A little adrenaline is good in a crisis. It quickens your responses, sharpens your focus and increases your power. A little too much adrenaline can hinder  you in a crisis. It can give you tunnel vision or even cause your senses to black out. It can unhinge your reactions from reality. If you have a means of controlling adrenaline stress, it can work for you rather than against you. You can achieve that control with a simple technique. Many martial arts teach some form of  this technique, and I've seen it in articles about how to control "butterflies" before a job interview or giving a speech. In his book On Combat, David Grossman says that the US armed forces teach this technique to troops before sending them into a battle zone. According to this method, the key to controlling stress is to control the heart rate. The faster your heart beats beyond what is optimal, the more your sensory and motor skills deteriorate. But if you can keep your heart from racing, you can keep your  stress level closer to the optimum performance range. You do this through breath control. Controlling adrenaline stress reactions by means of breath control relies on an interesting physiological phenomenon: your  heart rate and your breath rate are connected. It makes sense, because during intense physical exercise your muscles need more oxygen, so you breathe faster to get more O2 into the bloodstream, and the heart beats faster to deliver it to the cells that need it. It's all part of that "fearfully and wonderfully made" design. In stressful situations, your heart rate increases as your  breathing becomes quicker and more shallow. The bottom line for stress control is that if you breathe slowly and deeply, you can actually slow your racing heart. This is why the breath

control technique works. Here's how you do it: 1) Exhale deeply to empty your lungs (a good exhale is the secret to good breathing); 2) Inhale slowly to the count of six (or four or eight -- the number depends on your  own lung capacity and how fast you count, but the point is to slow the breathing); 3) Hold your breath for the same count (although I generally hold my breath for about half the count of  my in-breath) 4) Exhale slowly to the same count you used to inhale; 5) Repeat, and keep repeating. I have found that this technique is not only good for controlling adrenaline stress, it also works to reduce breath recovery time after intense physical output. The slower, deeper breaths actually oxygenate the blood more quickly than the shallow gasps. Image at beginning of chapter is from Wikimedia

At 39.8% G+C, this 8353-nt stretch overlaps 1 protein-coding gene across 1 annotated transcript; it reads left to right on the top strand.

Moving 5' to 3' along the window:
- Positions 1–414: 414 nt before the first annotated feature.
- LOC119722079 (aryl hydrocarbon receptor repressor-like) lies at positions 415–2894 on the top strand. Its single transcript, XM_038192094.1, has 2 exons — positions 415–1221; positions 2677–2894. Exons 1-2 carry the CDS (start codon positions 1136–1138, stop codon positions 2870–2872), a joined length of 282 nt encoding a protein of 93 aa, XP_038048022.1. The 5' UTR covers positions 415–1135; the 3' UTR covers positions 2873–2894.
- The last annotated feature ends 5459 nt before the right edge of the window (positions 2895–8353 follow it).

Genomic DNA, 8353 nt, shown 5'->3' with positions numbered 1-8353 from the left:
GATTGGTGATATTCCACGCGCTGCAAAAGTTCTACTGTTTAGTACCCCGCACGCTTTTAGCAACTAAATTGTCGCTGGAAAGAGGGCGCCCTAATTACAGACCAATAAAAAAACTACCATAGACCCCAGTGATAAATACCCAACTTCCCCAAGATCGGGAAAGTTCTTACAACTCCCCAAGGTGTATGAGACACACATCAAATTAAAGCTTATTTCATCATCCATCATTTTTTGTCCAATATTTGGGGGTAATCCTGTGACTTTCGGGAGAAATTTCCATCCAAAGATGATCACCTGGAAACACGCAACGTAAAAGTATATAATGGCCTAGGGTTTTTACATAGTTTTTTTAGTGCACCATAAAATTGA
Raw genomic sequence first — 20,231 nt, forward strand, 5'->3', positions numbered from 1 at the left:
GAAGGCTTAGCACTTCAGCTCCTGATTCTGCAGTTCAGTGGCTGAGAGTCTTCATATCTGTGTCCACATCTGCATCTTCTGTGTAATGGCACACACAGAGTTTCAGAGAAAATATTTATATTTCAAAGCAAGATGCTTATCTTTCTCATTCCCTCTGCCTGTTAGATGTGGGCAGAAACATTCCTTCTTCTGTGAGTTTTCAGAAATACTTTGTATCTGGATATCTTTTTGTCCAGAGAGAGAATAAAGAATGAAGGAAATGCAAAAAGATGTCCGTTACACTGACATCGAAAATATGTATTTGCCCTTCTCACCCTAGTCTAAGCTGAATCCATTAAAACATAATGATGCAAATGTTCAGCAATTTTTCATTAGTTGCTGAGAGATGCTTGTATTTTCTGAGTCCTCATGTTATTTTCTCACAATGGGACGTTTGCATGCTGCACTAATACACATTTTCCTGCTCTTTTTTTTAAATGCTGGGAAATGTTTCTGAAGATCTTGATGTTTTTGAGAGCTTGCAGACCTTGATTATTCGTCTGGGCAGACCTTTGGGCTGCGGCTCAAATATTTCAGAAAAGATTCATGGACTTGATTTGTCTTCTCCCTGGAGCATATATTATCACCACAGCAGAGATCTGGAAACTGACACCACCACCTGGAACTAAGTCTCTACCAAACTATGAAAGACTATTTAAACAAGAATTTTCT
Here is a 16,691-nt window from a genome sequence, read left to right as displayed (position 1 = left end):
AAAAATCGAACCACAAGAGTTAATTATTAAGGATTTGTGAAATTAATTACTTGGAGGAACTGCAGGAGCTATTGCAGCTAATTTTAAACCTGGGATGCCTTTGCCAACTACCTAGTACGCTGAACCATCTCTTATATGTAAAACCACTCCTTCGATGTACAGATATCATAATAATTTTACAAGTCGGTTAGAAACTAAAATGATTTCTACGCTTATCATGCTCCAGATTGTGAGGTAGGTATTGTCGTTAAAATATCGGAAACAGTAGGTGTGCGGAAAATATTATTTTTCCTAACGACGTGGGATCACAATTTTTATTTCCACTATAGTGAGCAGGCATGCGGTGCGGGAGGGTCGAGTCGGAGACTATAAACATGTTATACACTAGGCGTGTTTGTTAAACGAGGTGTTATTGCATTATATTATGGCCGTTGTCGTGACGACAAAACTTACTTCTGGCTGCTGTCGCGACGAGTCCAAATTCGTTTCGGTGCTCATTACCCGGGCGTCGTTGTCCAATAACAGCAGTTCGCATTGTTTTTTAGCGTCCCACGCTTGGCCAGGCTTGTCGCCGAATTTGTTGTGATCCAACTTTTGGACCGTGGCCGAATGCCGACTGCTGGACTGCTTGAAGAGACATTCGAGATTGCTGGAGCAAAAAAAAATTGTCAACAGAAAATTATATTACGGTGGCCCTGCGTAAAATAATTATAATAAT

How to Directly Control Adrenaline Stress I want to address the lessons we can learn about how to directly control adrenaline stress from the recent incredible emergency landing of an airliner in the Hudson River. Captain Chesley Sullenberger (Captain Cool) has received recognition for his calm, cool demeanor under extreme pressure. How did he control his adrenaline stress at this point? On Monday Feb 9th, Good Morning America hostess Diane Sawyer asked him how he remained so cool and calm. His reply is instructive: It was practiced, practiced  it was years of experience dealing with  challenges and knowing we had to face this challenge  squarely and we had a job to do, and we were very busily  doing it. it  (emphasis added) I see two lessons you can take away from Captain Sullenberger's comments: 1. The ability to control adrenaline stress is a skill . You develop it with practice. Yes, there are indirect methods you can use to control adrenaline as I've presented in " Breath Control = Adrenaline Control", but coolness under pressure is also a skill which involves direct control of your adrenaline. As the quote suggests, it comes by practice and experience. 2. Action is another key to controlling adrenaline stress. Since adrenaline is there to get you moving with speed & strength, the longer you delay action, the greater the risk that your adrenaline will overwhelm you. Even assuming the non-threatening defensive posture and talking according to a structured plan (as covered in the WARSKYL Conference) is a form of action -- minimal though it be -- that can help you get a handle on your  adrenaline rush. One way to develop the skill of adrenaline stress control is by experience: repeated and deliberate exposure to dangerous

situations. I would discourage you from taking this approach. Two other ways to learn adrenaline control through experience are scenario based training and mental imaging training. They provide you with controlled experiences that will help condition your “cool” and help you to learn to deal with rushes of  adrenaline. Self Doubt & Fear  The following comes from an email sent out by Damian Ross of the "The Self Defense Company": My question is how do you destroy self-doubt? What I mean is I want to be confident and I do try, but there is still always some worry that it  won't work or I'll fail-how do I stop that? I tend to give my opponent to much credit and myself very little even if I try shaking it out of my  system. Thanks Regards Bob from, Northern Alberta, Canada  Answer: